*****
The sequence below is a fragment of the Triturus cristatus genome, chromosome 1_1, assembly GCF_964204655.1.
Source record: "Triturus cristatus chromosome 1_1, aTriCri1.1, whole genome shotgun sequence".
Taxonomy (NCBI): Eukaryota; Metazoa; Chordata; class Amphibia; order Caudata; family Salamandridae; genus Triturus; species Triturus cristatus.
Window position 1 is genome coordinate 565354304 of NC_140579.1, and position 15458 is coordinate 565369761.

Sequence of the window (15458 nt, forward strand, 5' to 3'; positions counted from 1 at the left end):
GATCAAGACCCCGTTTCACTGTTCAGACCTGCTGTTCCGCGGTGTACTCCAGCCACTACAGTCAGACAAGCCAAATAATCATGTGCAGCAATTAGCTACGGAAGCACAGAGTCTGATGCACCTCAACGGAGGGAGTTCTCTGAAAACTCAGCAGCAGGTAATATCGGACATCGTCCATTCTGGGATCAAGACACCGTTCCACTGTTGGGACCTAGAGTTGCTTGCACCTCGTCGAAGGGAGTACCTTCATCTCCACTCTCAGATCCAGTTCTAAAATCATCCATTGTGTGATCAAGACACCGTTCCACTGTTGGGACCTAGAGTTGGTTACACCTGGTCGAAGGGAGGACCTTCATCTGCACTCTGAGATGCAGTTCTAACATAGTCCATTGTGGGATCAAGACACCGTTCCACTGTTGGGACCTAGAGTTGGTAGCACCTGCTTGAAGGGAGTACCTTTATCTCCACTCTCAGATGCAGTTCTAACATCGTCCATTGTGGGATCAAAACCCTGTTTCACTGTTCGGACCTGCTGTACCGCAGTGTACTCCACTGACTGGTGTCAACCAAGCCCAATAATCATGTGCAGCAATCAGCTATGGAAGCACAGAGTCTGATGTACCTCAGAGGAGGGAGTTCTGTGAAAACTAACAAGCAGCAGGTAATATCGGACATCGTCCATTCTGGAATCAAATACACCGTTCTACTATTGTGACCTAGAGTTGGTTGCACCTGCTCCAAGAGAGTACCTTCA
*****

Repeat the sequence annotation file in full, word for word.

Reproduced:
The sequence below is a fragment of the Triturus cristatus genome, chromosome 1_1, assembly GCF_964204655.1.
Source record: "Triturus cristatus chromosome 1_1, aTriCri1.1, whole genome shotgun sequence".
Taxonomy (NCBI): Eukaryota; Metazoa; Chordata; class Amphibia; order Caudata; family Salamandridae; genus Triturus; species Triturus cristatus.
Window position 1 is genome coordinate 565354304 of NC_140579.1, and position 15458 is coordinate 565369761.

Sequence of the window (15458 nt, forward strand, 5' to 3'; positions counted from 1 at the left end):
GATCAAGACCCCGTTTCACTGTTCAGACCTGCTGTTCCGCGGTGTACTCCAGCCACTACAGTCAGACAAGCCAAATAATCATGTGCAGCAATTAGCTACGGAAGCACAGAGTCTGATGCACCTCAACGGAGGGAGTTCTCTGAAAACTCAGCAGCAGGTAATATCGGACATCGTCCATTCTGGGATCAAGACACCGTTCCACTGTTGGGACCTAGAGTTGCTTGCACCTCGTCGAAGGGAGTACCTTCATCTCCACTCTCAGATCCAGTTCTAAAATCATCCATTGTGTGATCAAGACACCGTTCCACTGTTGGGACCTAGAGTTGGTTACACCTGGTCGAAGGGAGGACCTTCATCTGCACTCTGAGATGCAGTTCTAACATAGTCCATTGTGGGATCAAGACACCGTTCCACTGTTGGGACCTAGAGTTGGTAGCACCTGCTTGAAGGGAGTACCTTTATCTCCACTCTCAGATGCAGTTCTAACATCGTCCATTGTGGGATCAAAACCCTGTTTCACTGTTCGGACCTGCTGTACCGCAGTGTACTCCACTGACTGGTGTCAACCAAGCCCAATAATCATGTGCAGCAATCAGCTATGGAAGCACAGAGTCTGATGTACCTCAGAGGAGGGAGTTCTGTGAAAACTAACAAGCAGCAGGTAATATCGGACATCGTCCATTCTGGAATCAAATACACCGTTCTACTATTGTGACCTAGAGTTGGTTGCACCTGCTCCAAGAGAGTACCTTCA